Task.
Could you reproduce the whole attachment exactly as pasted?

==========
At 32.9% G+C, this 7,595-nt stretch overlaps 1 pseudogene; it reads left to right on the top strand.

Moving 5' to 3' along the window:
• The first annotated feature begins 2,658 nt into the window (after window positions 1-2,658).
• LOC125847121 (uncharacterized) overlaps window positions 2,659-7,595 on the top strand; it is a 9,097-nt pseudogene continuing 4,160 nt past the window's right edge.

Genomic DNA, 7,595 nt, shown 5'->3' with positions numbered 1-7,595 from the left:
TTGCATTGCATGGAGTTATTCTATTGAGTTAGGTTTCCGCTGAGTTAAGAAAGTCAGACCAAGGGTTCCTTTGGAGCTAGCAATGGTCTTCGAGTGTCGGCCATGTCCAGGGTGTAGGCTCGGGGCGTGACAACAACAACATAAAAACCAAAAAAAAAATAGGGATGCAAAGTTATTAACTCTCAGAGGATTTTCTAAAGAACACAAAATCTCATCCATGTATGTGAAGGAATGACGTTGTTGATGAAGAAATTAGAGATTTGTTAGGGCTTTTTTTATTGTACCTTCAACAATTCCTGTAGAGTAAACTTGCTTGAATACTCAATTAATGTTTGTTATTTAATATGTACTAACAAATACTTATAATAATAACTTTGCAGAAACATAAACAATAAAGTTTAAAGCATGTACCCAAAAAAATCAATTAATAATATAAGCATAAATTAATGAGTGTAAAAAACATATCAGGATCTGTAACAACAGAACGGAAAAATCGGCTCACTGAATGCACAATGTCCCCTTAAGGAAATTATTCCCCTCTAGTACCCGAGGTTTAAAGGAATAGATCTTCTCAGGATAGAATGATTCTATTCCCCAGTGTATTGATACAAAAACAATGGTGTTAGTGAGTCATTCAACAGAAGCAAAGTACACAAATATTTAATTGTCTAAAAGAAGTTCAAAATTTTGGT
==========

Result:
At 32.9% G+C, this 7,595-nt stretch overlaps 1 pseudogene; it reads left to right on the top strand.

Moving 5' to 3' along the window:
• The first annotated feature begins 2,658 nt into the window (after window positions 1-2,658).
• LOC125847121 (uncharacterized) overlaps window positions 2,659-7,595 on the top strand; it is a 9,097-nt pseudogene continuing 4,160 nt past the window's right edge.

Genomic DNA, 7,595 nt, shown 5'->3' with positions numbered 1-7,595 from the left:
TTGCATTGCATGGAGTTATTCTATTGAGTTAGGTTTCCGCTGAGTTAAGAAAGTCAGACCAAGGGTTCCTTTGGAGCTAGCAATGGTCTTCGAGTGTCGGCCATGTCCAGGGTGTAGGCTCGGGGCGTGACAACAACAACATAAAAACCAAAAAAAAAATAGGGATGCAAAGTTATTAACTCTCAGAGGATTTTCTAAAGAACACAAAATCTCATCCATGTATGTGAAGGAATGACGTTGTTGATGAAGAAATTAGAGATTTGTTAGGGCTTTTTTTATTGTACCTTCAACAATTCCTGTAGAGTAAACTTGCTTGAATACTCAATTAATGTTTGTTATTTAATATGTACTAACAAATACTTATAATAATAACTTTGCAGAAACATAAACAATAAAGTTTAAAGCATGTACCCAAAAAAATCAATTAATAATATAAGCATAAATTAATGAGTGTAAAAAACATATCAGGATCTGTAACAACAGAACGGAAAAATCGGCTCACTGAATGCACAATGTCCCCTTAAGGAAATTATTCCCCTCTAGTACCCGAGGTTTAAAGGAATAGATCTTCTCAGGATAGAATGATTCTATTCCCCAGTGTATTGATACAAAAACAATGGTGTTAGTGAGTCATTCAACAGAAGCAAAGTACACAAATATTTAATTGTCTAAAAGAAGTTCAAAATTTTGGT